Some of us, when faced with a tough situation like surgery, put our faith in our healthcare providers, trust everything will work out, and hope for the best.
Others do all those things… but also need to have answers to all their concerns.
That first group will believe the surgeon knows what he or she is doing and will try not to worry. However, before surgery, the second group of patients will do research to make the most informed decisions they can. This includes reviewing patient opinions and ratings of doctors, getting a second opinion, checking board certifications and licenses, researching articles on the type of procedure, and researching outcomes and prognosis. Before going ahead with surgery, these diligent, fact-finding patients look into how the actual procedure is typically performed, review the surgeon’s qualifications, making certain he or she is board certified, and then make a list of thoughtful questions about the procedure, outcomes, and their short-term and long-term prognosis.
A 2017 study stressed the importance of doctors educating patients about medical procedures, helping bring about better results and greater patient satisfaction. The study found physicians aren’t doing as well with this as they could. The study published in JAMA Surgery conducted by the University of Wisconsin School of Medicine and Public Health Department of Surgery found that two-thirds of patients considering orthopedic surgery weren’t well-informed. This resulted in unwanted treatments and poorer outcomes.
The study looked at the results of doctors and their patients failing to collaborate on treatment decisions. The University of Wisconsin researchers asked more than 500 orthopedic patients to complete a survey about their preferred treatment options and to take a test to assess their understanding of their condition and available treatments. They then gave them a survey six months later to assess outcomes and quality of life. The researchers found that just 36% of patients met the criteria for an informed patient-centered decision.
The results showed that informed patients were decidedly more inclined to respond that they were extremely satisfied with their treatment. Those patients who were informed and received their preferred treatment also were more likely to do better, but it wasn’t apparent why patients who actively participated in treatment decisions had better outcomes. The researchers think that these patients may have had more realistic expectations or were more motivated to follow through with their treatment and recovery plans.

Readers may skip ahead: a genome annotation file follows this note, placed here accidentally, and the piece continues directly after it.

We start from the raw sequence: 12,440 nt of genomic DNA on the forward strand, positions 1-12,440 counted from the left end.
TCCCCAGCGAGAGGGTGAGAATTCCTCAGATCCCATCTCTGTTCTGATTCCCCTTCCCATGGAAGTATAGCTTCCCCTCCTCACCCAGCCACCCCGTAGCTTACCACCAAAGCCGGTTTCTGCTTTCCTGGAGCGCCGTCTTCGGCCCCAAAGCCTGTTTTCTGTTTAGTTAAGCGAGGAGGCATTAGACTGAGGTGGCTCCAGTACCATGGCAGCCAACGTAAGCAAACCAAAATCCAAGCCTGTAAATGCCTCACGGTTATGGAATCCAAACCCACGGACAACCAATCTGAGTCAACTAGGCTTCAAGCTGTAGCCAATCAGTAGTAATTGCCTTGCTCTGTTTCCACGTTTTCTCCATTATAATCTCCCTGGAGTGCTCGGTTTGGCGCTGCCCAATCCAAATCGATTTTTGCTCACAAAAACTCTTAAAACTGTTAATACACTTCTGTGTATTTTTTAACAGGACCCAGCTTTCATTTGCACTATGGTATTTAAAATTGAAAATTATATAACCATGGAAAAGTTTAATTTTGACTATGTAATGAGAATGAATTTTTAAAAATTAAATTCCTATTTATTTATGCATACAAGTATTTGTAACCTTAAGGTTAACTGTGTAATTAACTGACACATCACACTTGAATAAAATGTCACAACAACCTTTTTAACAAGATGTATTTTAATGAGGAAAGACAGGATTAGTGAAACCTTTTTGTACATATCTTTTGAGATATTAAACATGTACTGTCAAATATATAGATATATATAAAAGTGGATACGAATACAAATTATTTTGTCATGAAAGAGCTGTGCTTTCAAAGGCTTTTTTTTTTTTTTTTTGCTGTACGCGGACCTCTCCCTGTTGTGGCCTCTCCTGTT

The researchers and surgeons at the University of Wisconsin School of Medicine and Public Health Department of Surgery created a list of questions for patients to ask. However, the three key questions patients needed to have answered were the following:
When the researchers created a draft question list, they tested it with 42 clinic patients in Madison. These pilot patients said that having the list gave them “questions (they) would never have thought to ask.” One surgeon said that some patients might not even know that they have the right to ask those questions. Asking questions and getting answers can be a very positive and empowering experience. “To improve patient engagement in surgical decision making, we need to bridge the gap between patients’ need to make the consequences of surgery relevant to their lives and the surgeon’s goal of setting realistic expectations,” the research team wrote.
Here are some of the questions patients should feel comfortable asking a surgeon before a procedure:
You should be certain and feel good that you’re making the right decision for your specific health situation.
Remember, you have a right to have all your questions answered by your surgeon. This will likely make you feel much more comfortable when you have the facts. Knowing all you can about a procedure makes for a better outcome, can avoid unneeded procedures, and can reduce bad outcomes.
For a free consultation with an experienced medical malpractice attorney in Michigan, contact Buchanan Firm. We can discuss your situation if you believe you’ve been injured as the result of a misdiagnosis, missed diagnosis, or an error in surgery.
Our firm proudly serves people all across Michigan, including major cities like Grand Rapids, Detroit, Ann Arbor, Southfield, Mt. Pleasant, Kalamazoo, Jackson, and Flint, and rural towns such as Cadillac, Charlevoix, South Haven, Portage, Rockford, and Cedar Springs. We will meet you after-hours, at home or in the hospital to accommodate you.